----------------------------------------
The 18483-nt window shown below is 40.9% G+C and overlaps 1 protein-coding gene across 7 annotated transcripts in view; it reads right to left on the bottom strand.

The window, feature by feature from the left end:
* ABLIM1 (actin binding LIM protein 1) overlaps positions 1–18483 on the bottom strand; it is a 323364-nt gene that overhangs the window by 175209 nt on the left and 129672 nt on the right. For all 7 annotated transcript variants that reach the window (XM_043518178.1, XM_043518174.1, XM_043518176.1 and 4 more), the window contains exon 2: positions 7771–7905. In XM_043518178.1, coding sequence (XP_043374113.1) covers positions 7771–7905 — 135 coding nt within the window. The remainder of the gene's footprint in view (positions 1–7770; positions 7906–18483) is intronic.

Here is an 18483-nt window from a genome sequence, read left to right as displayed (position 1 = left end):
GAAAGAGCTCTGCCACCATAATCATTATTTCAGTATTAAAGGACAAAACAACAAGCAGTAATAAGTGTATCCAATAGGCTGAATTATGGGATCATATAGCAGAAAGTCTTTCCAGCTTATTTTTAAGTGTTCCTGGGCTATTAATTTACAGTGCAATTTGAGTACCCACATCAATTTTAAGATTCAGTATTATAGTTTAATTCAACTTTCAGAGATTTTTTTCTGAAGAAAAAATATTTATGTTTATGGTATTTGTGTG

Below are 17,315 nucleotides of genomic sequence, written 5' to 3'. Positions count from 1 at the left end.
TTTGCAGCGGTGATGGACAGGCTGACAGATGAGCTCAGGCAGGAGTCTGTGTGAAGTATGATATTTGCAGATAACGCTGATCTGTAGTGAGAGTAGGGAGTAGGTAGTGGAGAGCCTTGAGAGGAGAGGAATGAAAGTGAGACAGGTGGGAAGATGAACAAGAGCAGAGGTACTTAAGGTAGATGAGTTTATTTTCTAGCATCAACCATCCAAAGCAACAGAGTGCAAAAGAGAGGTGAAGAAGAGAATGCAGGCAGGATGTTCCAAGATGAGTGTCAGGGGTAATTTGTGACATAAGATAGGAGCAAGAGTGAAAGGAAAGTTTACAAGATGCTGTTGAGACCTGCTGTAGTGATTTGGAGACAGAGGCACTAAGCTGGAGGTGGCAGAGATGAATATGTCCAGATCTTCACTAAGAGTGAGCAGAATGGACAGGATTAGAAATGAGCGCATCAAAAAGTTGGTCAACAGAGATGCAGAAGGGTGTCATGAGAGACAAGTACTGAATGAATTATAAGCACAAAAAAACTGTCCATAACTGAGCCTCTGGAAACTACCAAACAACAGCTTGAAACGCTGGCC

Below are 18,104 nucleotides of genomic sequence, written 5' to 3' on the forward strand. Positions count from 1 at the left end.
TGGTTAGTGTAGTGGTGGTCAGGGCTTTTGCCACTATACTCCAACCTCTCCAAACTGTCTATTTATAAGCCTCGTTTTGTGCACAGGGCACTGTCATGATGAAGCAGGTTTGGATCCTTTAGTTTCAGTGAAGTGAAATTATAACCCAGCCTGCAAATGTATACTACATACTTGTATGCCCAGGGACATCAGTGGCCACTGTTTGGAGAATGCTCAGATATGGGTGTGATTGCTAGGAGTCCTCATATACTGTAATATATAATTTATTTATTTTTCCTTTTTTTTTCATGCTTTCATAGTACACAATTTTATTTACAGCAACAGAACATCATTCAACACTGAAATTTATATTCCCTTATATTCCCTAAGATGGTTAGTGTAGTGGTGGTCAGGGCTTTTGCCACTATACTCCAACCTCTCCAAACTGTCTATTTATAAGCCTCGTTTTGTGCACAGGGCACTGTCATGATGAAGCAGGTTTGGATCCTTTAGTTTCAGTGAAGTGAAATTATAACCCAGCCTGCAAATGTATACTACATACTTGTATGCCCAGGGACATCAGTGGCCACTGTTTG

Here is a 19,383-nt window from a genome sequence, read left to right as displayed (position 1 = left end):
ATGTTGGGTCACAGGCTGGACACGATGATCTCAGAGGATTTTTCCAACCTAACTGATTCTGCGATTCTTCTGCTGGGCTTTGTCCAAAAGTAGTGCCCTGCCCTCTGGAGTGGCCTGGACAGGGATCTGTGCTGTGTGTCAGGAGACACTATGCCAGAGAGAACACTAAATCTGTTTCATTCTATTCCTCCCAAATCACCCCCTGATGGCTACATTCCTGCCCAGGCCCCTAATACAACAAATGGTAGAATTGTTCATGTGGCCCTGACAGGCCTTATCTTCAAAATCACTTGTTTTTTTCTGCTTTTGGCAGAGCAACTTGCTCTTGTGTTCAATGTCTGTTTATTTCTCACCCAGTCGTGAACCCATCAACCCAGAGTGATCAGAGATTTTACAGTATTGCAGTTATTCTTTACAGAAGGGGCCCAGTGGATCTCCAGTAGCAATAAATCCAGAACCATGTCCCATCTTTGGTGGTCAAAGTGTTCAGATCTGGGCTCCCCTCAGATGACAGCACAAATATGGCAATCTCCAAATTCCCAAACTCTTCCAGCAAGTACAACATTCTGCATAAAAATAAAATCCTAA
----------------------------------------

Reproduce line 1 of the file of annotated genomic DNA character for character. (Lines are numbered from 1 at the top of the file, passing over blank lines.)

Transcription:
The 18483-nt window shown below is 40.9% G+C and overlaps 1 protein-coding gene across 7 annotated transcripts in view; it reads right to left on the bottom strand.